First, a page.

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A million spiking-neuron integrated circuit with a scalable communication network and interface

Science  08 Aug 2014:
Vol. 345, Issue 6197, pp. 668-673
DOI: 10.1126/science.1254642

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Modeling computer chips on real brains

Computers are nowhere near as versatile as our own brains. Merolla et al. applied our present knowledge of the structure and function of the brain to design a new computer chip that uses the same wiring rules and architecture. The flexible, scalable chip operated efficiently in real time, while using very little power.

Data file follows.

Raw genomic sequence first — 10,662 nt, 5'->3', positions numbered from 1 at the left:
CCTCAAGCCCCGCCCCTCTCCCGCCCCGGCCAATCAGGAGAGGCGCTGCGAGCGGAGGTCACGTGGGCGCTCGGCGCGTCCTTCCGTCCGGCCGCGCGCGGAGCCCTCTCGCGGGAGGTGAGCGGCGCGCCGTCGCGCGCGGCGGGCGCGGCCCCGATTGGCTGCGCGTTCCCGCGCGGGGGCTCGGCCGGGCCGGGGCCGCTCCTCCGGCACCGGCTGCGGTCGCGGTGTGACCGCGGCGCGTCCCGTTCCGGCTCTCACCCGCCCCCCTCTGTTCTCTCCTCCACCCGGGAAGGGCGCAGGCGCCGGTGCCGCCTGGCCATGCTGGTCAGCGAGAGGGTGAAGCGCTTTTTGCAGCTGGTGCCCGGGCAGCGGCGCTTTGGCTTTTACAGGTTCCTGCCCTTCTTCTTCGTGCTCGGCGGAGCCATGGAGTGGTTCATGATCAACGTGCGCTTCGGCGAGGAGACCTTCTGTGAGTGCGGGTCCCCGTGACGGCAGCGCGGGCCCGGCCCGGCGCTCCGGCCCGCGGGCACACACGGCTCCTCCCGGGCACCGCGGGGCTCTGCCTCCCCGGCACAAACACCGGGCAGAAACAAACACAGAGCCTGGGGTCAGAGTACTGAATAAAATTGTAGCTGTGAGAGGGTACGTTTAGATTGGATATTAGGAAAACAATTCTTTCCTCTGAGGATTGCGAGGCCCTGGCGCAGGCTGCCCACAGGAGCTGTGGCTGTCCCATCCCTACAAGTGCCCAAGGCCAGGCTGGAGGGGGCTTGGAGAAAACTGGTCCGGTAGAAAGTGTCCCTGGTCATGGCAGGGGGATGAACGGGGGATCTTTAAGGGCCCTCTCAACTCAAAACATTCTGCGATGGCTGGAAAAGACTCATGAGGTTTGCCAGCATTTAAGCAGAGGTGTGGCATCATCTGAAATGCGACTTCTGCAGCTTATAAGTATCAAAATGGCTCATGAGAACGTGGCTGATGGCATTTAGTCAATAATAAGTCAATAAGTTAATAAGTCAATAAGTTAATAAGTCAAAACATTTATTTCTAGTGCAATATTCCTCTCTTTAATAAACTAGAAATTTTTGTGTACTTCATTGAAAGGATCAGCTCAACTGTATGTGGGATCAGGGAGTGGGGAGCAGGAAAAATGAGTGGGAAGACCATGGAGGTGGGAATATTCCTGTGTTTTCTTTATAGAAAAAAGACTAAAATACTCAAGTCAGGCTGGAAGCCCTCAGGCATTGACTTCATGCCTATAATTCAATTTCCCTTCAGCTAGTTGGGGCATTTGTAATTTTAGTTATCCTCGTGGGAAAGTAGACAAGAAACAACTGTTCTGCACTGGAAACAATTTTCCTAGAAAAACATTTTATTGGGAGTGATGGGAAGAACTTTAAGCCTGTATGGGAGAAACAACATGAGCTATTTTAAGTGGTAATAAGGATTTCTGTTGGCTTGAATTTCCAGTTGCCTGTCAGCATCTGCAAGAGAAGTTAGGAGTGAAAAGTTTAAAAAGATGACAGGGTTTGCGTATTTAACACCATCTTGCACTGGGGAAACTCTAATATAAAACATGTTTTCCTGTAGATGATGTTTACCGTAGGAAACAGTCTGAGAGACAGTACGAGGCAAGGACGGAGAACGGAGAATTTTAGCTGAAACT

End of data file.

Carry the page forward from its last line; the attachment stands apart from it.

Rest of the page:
Science, this issue p. 668

Abstract

Inspired by the brain’s structure, we have developed an efficient, scalable, and flexible non–von Neumann architecture that leverages contemporary silicon technology. To demonstrate, we built a 5.4-billion-transistor chip with 4096 neurosynaptic cores interconnected via an intrachip network that integrates 1 million programmable spiking neurons and 256 million configurable synapses. Chips can be tiled in two dimensions via an interchip communication interface, seamlessly scaling the architecture to a cortexlike sheet of arbitrary size. The architecture is well suited to many applications that use complex neural networks in real time, for example, multiobject detection and classification. With 400-pixel-by-240-pixel video input at 30 frames per second, the chip consumes 63 milliwatts.

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